Where do you start? You like clothes, you like dressing up? Being a fashion stylist sounds like a fun job but where and how do you get started? What kind of stylists are out there? What kind of work do they do? You see stylists on TV but is that really what a fashion stylist does? What type of jobs do they really do?
Most fashion stylist all do a variety of jobs from working on campaigns, editorials, e-commerce/online, lookbooks, celebrity and music styling, catwalk shows, presentations, trunk shows, art direction, fashion editors, and shoot production.
Every stylist works to a brief. Sometimes we come up we the brief or the client does. A brief is a guideline about what the shoot is about – its purpose and the story you are telling. Think of it as a blueprint to the shoot. It can include information about the location, models, makeup, clothes, lighting, poses etc.
So let’s say you’re shooting a campaign for an online brand. The company will usually have an in-house creative director. It might be the creative director or advertising team that comes up with the brief.
The brief or moodboard is my guideline. Don’t go off track!
For a commercial shoot often my role includes selecting the clothes and doing an edit that also includes shoes and all accessories. It’s about how the items are put together, creating strong looks that fit with the brand’s image and the brief. The brand might have 20 items or 100’s of looks in the collection and my job is to choose a few of the key items. For a campaign, you’re not shooting the whole collection just some key pieces.
E-comme: If you’re shooting for online often the whole collection will need to be shot or the brand has a set number of looks that need to be shot each day. Brands will have a guideline of their style, hair and makeup looks, and even the types of poses that they like the model to do. When you’re doing E-comme shoots – you need to make sure you have the right fit and that you are featuring the hero piece. Always remember you’re part of a team.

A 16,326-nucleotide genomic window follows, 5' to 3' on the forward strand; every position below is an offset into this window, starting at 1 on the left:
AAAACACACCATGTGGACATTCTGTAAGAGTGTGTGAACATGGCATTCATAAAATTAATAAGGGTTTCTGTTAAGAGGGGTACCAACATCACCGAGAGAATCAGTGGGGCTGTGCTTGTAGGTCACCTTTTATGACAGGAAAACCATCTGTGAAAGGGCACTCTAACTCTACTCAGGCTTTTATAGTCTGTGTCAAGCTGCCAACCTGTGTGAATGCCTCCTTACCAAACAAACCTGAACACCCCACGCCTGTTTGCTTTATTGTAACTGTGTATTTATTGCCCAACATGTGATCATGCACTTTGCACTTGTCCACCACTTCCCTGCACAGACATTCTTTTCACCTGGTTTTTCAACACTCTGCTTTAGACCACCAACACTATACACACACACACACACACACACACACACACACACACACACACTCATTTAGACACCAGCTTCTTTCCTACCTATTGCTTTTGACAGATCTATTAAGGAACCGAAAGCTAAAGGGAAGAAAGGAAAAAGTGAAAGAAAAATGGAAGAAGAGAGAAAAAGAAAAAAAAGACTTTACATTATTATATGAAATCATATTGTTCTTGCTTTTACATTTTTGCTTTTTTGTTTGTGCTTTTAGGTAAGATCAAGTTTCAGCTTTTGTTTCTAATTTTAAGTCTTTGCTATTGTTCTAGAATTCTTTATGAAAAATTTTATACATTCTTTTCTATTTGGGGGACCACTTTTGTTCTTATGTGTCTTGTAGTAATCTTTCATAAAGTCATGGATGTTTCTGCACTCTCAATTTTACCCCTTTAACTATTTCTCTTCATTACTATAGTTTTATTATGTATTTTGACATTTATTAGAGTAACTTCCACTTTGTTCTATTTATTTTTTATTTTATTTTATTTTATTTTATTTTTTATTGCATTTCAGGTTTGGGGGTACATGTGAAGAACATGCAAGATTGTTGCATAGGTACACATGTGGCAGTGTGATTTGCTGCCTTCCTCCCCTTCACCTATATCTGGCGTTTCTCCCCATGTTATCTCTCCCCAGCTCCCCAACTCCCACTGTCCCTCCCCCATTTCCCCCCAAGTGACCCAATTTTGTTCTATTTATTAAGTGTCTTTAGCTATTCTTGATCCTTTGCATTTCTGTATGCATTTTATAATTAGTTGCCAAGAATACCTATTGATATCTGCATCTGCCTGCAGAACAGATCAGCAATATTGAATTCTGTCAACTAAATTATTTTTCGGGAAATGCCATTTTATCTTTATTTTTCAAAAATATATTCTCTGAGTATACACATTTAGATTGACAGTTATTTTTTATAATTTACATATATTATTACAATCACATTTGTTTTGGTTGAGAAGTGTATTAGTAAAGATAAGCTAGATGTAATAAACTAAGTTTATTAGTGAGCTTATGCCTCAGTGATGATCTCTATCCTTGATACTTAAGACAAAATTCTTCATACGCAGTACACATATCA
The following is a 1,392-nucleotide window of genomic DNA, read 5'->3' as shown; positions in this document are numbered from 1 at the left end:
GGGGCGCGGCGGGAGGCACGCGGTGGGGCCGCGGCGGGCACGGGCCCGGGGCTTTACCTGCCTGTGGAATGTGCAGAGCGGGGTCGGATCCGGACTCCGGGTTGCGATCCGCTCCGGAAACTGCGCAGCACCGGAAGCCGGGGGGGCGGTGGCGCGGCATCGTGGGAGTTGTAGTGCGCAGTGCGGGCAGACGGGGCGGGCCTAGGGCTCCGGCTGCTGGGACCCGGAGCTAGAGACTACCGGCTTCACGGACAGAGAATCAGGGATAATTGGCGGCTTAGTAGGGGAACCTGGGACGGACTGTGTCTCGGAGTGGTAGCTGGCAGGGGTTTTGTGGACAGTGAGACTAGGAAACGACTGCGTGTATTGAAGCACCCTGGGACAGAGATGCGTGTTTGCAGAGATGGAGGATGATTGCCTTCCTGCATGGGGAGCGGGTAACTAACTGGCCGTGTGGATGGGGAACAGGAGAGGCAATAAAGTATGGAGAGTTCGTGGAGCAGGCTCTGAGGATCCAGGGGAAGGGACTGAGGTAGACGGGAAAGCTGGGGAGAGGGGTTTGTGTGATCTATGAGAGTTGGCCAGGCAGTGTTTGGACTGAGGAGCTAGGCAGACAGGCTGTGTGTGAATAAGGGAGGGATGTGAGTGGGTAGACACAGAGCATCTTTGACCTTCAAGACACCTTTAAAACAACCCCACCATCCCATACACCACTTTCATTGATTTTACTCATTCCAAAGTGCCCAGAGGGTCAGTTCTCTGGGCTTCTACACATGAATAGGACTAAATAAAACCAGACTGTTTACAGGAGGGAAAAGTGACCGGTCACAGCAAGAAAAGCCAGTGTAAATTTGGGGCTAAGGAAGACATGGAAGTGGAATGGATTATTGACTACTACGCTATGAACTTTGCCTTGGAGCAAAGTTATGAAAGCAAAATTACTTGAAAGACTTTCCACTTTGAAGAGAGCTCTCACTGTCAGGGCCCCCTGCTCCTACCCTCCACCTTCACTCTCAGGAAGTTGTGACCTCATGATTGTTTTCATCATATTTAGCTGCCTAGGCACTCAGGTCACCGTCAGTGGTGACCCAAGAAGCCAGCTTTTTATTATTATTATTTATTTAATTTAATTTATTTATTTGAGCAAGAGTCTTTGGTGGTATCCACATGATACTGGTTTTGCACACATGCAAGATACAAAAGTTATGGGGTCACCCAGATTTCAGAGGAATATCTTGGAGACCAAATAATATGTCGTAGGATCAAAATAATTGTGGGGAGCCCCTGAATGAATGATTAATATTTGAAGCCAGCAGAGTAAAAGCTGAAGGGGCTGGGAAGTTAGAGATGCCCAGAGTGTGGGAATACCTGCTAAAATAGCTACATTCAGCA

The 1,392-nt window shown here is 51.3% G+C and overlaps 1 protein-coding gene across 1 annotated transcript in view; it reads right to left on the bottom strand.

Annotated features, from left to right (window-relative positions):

The budgets for the team are part of the marketing budget. Fashion Styling can be very creative but it’s also about selling clothes, an idea, or a magazine or newspaper. A good stylist is creative and knows how to follows a brief.
Can you be a sustainable stylist?
That’s a big topic right now. I don’t think it’s possible (just yet) to make a living a being a 100% eco, sustainable and vegan stylist, but I do think you can incorporate these aspects into your shoots. Often if I have a commercial job or I’m working on a film I often purchase items from sustainable fashion brands, second-hand shops or Oxfam. As long as they fit the brief and the budget no one really cares where I got them – saying that – the team is usually quite happy that we are reusing and recycling items – so it’s a win-win! For editorials, there are so many sustainable and vegan designers to choose from right now and that list is growing. Ideally, you want to find everything in the city that you’re in so that you can lower your carbon footprint but not using so many couriers. You can also have vegan food for the team!
Editorials are the most fun and usually, it’s not paid unless you’re working for one of the big magazines, newspapers, or weekend magazines. Stylists do editorials because it’s fun and gives you creative freedom. The shoot and the brands still have to fit with the magazines aesthetic but there is lots of room to be creative and explore. The brief is about the whole teams’ vision. You might have a meeting with a photographer when it’s just an idea and from there you could make a moodboard. I’ll often then think of a hair and makeup artist whose style and aesthetic fits with the creative brief and them contact them. I want their ideas and feedback. It’s not about copying someone else’s work.
Every person on your team (especially when working or free) needs to get images for their own portfolio that expresses their work.
No matter what kind of stylist you want to be, you’re always part of a team. In some ways, I think that’s the most important part of my job. Respecting that each person on a shoot has something to offer. One of my favourite hashtags is #teamworkmakesthedreamwork